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'Sick waiting' Oliver Bond residents demand immediate action to tackle dire housing conditions

'We've been brushed under the carpet so many times and it's just not good enough'


The Oliver Bond flat complex in Dublin.

The Oliver Bond flat complex in Dublin.

The Oliver Bond flat complex in Dublin.

Residents of a Dublin South Inner City complex have demanded immediate action to address the dire housing conditions they are enduring. 

Locals living in Oliver Bond House are calling on Dublin City Council (DCC) to fast-track regeneration plans for the area which has suffered from various issues including damp conditions, rats and poor insulation.

Speaking as a new campaign, ‘We’re Sick Waiting – A Campaign for Better Housing Conditions’ was launched today, Gael Cullen of the residents association claims they've already been waiting 10 years for work to start.

"They need to start right now; they need to make Oliver Bond flats a priority. “We've been brushed under the carpet so many times and it's just not good enough.

“We need this to happen sooner rather than later and I know it can't happen overnight. But we're physically and mentally sick and tired of waiting".

Another member of the Oliver Bond Residents' Group, Lynette Lyons, said: "We are living with damp and mould that we have to wipe down weekly.

"We can't keep clothes in our wardrobes. We have to wipe down our children’s schoolbags. Most of the windows are ill-fitting, old and draughty. It’s impossible to keep the flats warm.

"Older people and children particularly are really vulnerable to the effects of the cold, damp and mould spores. It’s frustrating to see our dreams and our rights to adequate housing pushed back, year after year."

Of the roughly 1,200 people who are living in Oliver Bond House, 83 per cent say they are living with mould and damp and that nearly three quarters have poor insulation which makes it impossible to keep their homes warm.

Over 55 per cent of residents have been told by a medical practitioner that damp, mould or sewage is contributing to ill-health in their families, according to campaigners, while over one in three (35 per cent) also report sewage problems.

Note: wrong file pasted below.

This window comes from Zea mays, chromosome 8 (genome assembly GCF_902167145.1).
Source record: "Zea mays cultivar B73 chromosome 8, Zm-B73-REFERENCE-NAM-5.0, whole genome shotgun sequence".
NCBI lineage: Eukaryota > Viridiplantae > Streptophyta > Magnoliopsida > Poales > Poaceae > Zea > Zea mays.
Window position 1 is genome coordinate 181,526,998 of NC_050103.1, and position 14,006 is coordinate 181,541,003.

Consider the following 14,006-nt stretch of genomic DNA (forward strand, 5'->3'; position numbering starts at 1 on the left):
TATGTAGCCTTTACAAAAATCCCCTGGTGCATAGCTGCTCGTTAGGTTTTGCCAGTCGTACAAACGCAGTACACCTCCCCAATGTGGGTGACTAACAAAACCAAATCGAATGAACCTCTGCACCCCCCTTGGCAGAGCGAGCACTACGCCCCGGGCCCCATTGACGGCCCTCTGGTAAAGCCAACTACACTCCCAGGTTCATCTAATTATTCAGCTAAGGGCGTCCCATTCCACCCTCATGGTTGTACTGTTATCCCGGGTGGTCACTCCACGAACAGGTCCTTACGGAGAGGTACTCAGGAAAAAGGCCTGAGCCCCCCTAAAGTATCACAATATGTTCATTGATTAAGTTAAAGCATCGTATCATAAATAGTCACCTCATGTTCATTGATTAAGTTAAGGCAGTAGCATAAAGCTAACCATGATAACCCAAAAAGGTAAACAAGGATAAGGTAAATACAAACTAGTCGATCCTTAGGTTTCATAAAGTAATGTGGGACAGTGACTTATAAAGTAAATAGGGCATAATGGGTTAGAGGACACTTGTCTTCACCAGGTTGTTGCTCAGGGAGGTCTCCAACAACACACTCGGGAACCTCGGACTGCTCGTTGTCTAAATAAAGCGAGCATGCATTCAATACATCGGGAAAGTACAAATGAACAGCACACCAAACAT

Over a third also report that they continue to have problems with pests, including rats, and double that number say that they do not have adequate pest and vermin refuse storage facilities.

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Residents have urged Dublin City Council (DCC) to fast-track regeneration plans for the area but claim they have been told that it will be “at least 15 years” before they can expect completion of a long-promised regeneration programme.

Ms Lyons added that residents are “realistic” and know that regeneration won’t happen immediately.

“But we just can’t be asked to wait another 15 years – until 2036 – for it to be completed. This regeneration plan was first presented eight years ago and it still hasn’t even started,” she said.

“An entire generation will be forced to live in dire, unsafe and unhealthy conditions in the meantime. Many older residents will pass away in these conditions.”

Over two-thirds are also concerned about anti-social behaviour and criminal activity in and around the complex, which, they say, is often by outsiders and is having a negative impact on young people in particular.

Last month, we reported how leading criminologist Trina O’Connor has said that a constant community garda presence is needed for the Oliver Bond flat complex to rebuild trust with residents who feel abandoned by the state.

O’Connor who is a community activist says the shocking pictures of open drug dealing at the south inner-city flats where Daniel Kinahan grew up is akin to scenes from the 1980s heroin pandemic in Dublin.

She says a multi-pronged approach is needed to take control back from the Kinahan street dealers who are intimidating locals and terrifying young children.

“Oliver Bond is a vibrant community and a small number of people, usually from outside the area, are coming in and causing a lot of this anti-social behaviour like drug dealing,” she said.

“Most of the residents are salt of the earth, the heart of Dublin. But they have had a lot of false dawns. Only recently the Taoiseach Michael Martin committed to regeneration but you can be sure that little if nothing has been done. And the people feel abandoned with a small number of run people running their estate.

"The negative impact that has on their lives and those of their children cannot be underestimated. Can you imagine how upsetting it is for children who want to go into their playground to find a young guy there selling drugs.

“The effects are very traumatic for people seeing drug dealing on their doorstep. That trauma results in damages to mental health and self-esteem. People are stigmatised by the label as being from flats and that all has negative connotations.”

Dublin City Council said the regeneration of Oliver Bond flats is a priority and that a decision on the appointment of a design team is expected shortly from the Government.

In a statement the council said that once Level 5 restrictions are lifted, a programme of short term works will resume including environmental works, painting of common areas, regularising parking and provision of centralised and secured bin enclosures.

Further work is planned with regards to improving the play facilities in the complex, it added.

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